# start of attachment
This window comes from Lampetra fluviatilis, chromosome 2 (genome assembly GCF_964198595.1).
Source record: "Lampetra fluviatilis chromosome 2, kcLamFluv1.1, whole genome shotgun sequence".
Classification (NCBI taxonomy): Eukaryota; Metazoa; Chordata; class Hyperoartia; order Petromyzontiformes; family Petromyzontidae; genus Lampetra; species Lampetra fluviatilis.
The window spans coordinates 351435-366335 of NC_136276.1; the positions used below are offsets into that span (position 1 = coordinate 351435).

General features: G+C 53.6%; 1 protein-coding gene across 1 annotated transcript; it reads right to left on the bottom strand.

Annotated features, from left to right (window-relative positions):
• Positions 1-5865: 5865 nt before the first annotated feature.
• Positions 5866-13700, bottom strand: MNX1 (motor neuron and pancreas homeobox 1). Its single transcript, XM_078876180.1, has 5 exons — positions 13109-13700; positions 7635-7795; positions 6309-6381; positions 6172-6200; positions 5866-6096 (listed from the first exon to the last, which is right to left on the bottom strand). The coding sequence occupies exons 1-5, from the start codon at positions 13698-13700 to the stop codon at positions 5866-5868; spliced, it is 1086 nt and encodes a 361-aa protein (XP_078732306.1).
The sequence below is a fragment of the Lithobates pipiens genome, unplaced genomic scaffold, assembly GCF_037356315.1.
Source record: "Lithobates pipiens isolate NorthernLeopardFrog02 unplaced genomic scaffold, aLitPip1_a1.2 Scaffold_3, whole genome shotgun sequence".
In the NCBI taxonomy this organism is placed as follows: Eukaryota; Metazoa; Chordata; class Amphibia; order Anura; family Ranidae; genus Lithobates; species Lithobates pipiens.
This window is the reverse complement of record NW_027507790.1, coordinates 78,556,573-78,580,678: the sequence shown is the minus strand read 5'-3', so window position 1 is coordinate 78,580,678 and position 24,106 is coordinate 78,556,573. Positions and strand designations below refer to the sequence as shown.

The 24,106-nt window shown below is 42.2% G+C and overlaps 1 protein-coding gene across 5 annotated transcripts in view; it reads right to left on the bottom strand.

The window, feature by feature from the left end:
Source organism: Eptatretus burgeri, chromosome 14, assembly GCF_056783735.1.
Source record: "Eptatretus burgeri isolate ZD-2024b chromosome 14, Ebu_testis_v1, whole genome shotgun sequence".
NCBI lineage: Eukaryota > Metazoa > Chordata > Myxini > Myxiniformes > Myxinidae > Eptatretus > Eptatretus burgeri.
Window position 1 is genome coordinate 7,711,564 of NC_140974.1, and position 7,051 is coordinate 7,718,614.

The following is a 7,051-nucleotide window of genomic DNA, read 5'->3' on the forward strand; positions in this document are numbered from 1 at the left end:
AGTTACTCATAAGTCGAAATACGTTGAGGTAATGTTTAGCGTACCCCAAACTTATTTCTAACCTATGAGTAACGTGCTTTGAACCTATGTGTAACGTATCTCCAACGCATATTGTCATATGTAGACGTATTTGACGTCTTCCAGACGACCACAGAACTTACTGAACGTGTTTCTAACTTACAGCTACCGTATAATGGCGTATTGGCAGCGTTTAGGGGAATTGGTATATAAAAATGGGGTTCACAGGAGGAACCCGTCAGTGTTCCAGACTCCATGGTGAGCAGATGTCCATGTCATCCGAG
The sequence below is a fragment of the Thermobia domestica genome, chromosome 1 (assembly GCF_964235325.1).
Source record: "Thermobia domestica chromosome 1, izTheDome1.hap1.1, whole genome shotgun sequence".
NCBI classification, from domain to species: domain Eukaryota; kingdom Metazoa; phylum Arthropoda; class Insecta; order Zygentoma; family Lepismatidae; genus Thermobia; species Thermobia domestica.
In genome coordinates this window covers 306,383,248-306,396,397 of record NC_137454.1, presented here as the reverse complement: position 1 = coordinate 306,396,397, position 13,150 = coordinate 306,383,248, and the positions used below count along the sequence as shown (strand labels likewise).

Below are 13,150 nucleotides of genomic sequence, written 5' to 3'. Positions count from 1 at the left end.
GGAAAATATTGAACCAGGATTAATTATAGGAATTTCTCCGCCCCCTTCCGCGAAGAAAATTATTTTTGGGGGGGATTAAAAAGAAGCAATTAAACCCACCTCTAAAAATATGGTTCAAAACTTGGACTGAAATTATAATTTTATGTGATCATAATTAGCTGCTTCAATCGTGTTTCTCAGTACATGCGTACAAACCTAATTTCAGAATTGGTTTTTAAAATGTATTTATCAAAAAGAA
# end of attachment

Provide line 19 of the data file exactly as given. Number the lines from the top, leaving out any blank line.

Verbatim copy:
The following is a 7,051-nucleotide window of genomic DNA, read 5'->3' on the forward strand; positions in this document are numbered from 1 at the left end: